Nokia response to MyNokia subscription in PR1.2

2010-06-26 20:05 UTC by Andrew Flegg

The Maemo Community Council raised with Nokia the issue that upgrading to Maemo 5 PR1.2 forces the user to subscribe, via SMS, to the "MyNokia" service. The user has no ability to opt-out: it's either subscribe or don't use the device.

Nokia have, to their credit, engaged in the bug report about this, #10366, and have also sent us an official response:

Nokia Corporation respects applicable laws and regulations and has carefully reviewed the content in your mail. The latest Nokia devices are no longer traditional mobile phones. Instead they are mobile computers that include sophisticated services such as messaging, games, as well as capability to access online services, download applications, take pictures and video as well as to process text. Such devices should be seen more as portable computers with phone functionality rather than traditional mobile phones mainly capable making a phone call. N900 belongs to this category of mobile computers.

The first use of the latest software for Nokia mobile computers include functionality preparing the device for the service use on behalf of the consumer. In this connection Nokia also provides the consumer with the possibility to receive support messages to assist the consumer get the most out of the purchased Nokia mobile computer. These messages include tips on the capabilities and features of the Nokia devices and available services and features. We believe that these support messages are for the benefit of the consumer and help those consumers who are not yet fully aware of the possibilities their devices offer to make the most out of their purchase.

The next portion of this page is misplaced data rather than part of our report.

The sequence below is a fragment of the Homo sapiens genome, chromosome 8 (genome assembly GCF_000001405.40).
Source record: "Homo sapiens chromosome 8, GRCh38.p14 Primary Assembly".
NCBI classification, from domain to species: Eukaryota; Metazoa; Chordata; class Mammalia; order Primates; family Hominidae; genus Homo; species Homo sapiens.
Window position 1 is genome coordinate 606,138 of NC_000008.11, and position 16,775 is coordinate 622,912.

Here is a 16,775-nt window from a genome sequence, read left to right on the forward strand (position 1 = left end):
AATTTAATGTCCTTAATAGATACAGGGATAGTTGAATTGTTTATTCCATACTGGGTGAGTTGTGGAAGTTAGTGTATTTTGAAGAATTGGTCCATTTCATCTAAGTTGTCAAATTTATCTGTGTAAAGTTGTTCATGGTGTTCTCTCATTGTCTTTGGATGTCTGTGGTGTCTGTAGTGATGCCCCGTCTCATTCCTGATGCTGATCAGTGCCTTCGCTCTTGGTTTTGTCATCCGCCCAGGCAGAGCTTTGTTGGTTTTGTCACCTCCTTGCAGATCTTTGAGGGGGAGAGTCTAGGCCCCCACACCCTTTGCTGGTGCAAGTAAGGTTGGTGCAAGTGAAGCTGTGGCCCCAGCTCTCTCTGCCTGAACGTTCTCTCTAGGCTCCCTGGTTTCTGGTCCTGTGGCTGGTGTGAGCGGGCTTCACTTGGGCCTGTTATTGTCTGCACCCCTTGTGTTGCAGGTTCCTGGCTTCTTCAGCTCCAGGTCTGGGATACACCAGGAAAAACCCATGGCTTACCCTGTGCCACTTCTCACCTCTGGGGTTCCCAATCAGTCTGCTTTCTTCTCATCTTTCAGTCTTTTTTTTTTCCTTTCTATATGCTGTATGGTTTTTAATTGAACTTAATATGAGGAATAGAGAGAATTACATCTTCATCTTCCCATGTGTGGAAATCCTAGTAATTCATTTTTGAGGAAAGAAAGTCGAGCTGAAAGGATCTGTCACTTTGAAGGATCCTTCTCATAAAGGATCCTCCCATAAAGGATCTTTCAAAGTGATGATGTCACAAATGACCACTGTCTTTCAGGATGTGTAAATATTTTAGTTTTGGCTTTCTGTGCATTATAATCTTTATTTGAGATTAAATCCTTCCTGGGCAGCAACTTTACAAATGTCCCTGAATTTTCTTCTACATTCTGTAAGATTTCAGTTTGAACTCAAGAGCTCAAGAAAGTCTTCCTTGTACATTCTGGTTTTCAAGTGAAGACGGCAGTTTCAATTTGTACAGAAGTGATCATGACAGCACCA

Nokia informs the user about this support feature and the cost of the SMS on the cover of the sales box and in the Nokia device user interface through the terms and conditions. Any personal information (including any information in the SMS) needed for the service is dealt with in accordance with Nokia's privacy policy available at

We have not found any grounds to assume that the My Nokia service would in any way breach the UK Computer Misuse Act, which is 'An Act to make provision for securing computer material against unauthorised access or modification; and for connected purposes'. Please provide further information if you feel a more detailed analysis is needed.

In case you wish to know what personal data we hold about you or you wish to replenish, rectify, anonymize or delete any incomplete, incorrect or outdated personal data, or you wish us to cease processing your personal data for the purpose of sending promotional materials or direct marketing or for the performance of market research or on other compelling legal grounds, you may, as appropriate and in accordance with applicable law, exercise such rights by contacting us through the contact points referred to in Nokia’s privacy policy.

Obviously, there's a lot of disappointment in this response; although - to be fair - Quim Gil is going to raise the issue of a missing opt-out function through the Fremantle programme.

The community has investigated several ways of trying to avoid the issue, with the most promising being Graham Cobb's notmynokia. This tool, in Extras-devel, can be installed on a PR1.1 device before reflashing, or in-place upgrade, to PR1.2 and will trick the system into thinking you've already accepted the service.

The council recommends that anyone who does not want to send their personal information to Nokia investigate this tool. More background is also available on the wiki page, "PR1.2 compulsory MyNokia subscription".